It’s no secret that succulents love the sun.
Not everyone has access to abundant sunlight, though. And winter rolls around every year like clockwork. Are succulents still a good idea even if you can’t give them full sunlight all the time?
Don’t worry – we’re gonna tell you exactly what kind of light your succulent needs and where you can get it.
Is Sunlight Mandatory for Succulents?
The short answer is no, sunlight isn’t a requirement for growing succulents.
Any plant can use any light (in the visible spectrum) for photosynthesis. Sure, the amount of “power” they get can vary hugely depending on the qualities of the light, but they’re always getting something from the light.
Even succulents and cacti, as special as they are, don’t absolutely require fancy-schmancy sunlight. They will continue to grow under your office fluorescents, the LED desk clip light, or even a regular old lamp. Or even a grow light like this.
That being said… succulents would definitely prefer sunlight.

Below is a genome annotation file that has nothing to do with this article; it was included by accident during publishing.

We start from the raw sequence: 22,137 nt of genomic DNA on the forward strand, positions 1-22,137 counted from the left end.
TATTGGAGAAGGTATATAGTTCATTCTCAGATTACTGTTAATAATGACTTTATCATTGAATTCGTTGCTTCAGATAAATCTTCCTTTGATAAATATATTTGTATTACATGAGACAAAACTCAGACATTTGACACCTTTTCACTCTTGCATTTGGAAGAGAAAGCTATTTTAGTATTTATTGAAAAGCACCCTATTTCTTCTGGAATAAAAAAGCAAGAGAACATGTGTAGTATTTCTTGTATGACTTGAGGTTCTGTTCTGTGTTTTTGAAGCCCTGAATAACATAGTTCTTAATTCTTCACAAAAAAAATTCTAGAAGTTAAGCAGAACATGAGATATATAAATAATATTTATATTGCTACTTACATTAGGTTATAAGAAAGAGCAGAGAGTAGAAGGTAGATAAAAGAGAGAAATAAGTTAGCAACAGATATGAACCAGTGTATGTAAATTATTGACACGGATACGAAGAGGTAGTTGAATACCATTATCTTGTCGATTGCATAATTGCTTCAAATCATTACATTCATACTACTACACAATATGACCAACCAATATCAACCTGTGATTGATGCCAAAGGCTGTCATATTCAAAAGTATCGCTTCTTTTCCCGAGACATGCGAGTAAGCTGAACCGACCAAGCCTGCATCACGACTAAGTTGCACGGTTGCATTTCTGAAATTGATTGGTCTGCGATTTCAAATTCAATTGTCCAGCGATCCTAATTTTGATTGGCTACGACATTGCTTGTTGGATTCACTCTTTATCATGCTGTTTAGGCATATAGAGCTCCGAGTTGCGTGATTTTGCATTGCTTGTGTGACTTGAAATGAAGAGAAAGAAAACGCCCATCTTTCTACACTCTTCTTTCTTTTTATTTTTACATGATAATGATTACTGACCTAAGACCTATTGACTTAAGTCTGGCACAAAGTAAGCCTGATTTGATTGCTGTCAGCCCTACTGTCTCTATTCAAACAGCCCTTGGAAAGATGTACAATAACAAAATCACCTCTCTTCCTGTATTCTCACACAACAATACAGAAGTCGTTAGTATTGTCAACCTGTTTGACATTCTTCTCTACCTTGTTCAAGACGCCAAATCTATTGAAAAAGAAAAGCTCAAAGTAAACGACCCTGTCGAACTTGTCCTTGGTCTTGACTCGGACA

That’s largely true for all plants – after all, they evolved for millions of years with just the light of the sun. They’re pretty well-adapted at this point.
Why is Sunlight Beneficial?
The vast majority of succulents prefer to be in full, direct sun. There are two big reasons that sunlight is better for succulents.
The first is that it’s the easiest way to reveal their “true colors”, also known as “sun blush”. Those are terms that describe the gorgeous colors that succulents are known for; the luscious tones of lavender, turquoise, tangerine, and opalescent rainbow are the result of the plant being “sun stressed”.
“Sun stress” is a response to lots of intense, direct light. Plants have different responses to intense light. Some, like grasses, curl up to minimize the amount of surface area exposed. Succulents, on the other hand, change colors. Color changing in this case helps to reflect some of the light, preventing heat damage and reducing the amount of energy they uptake.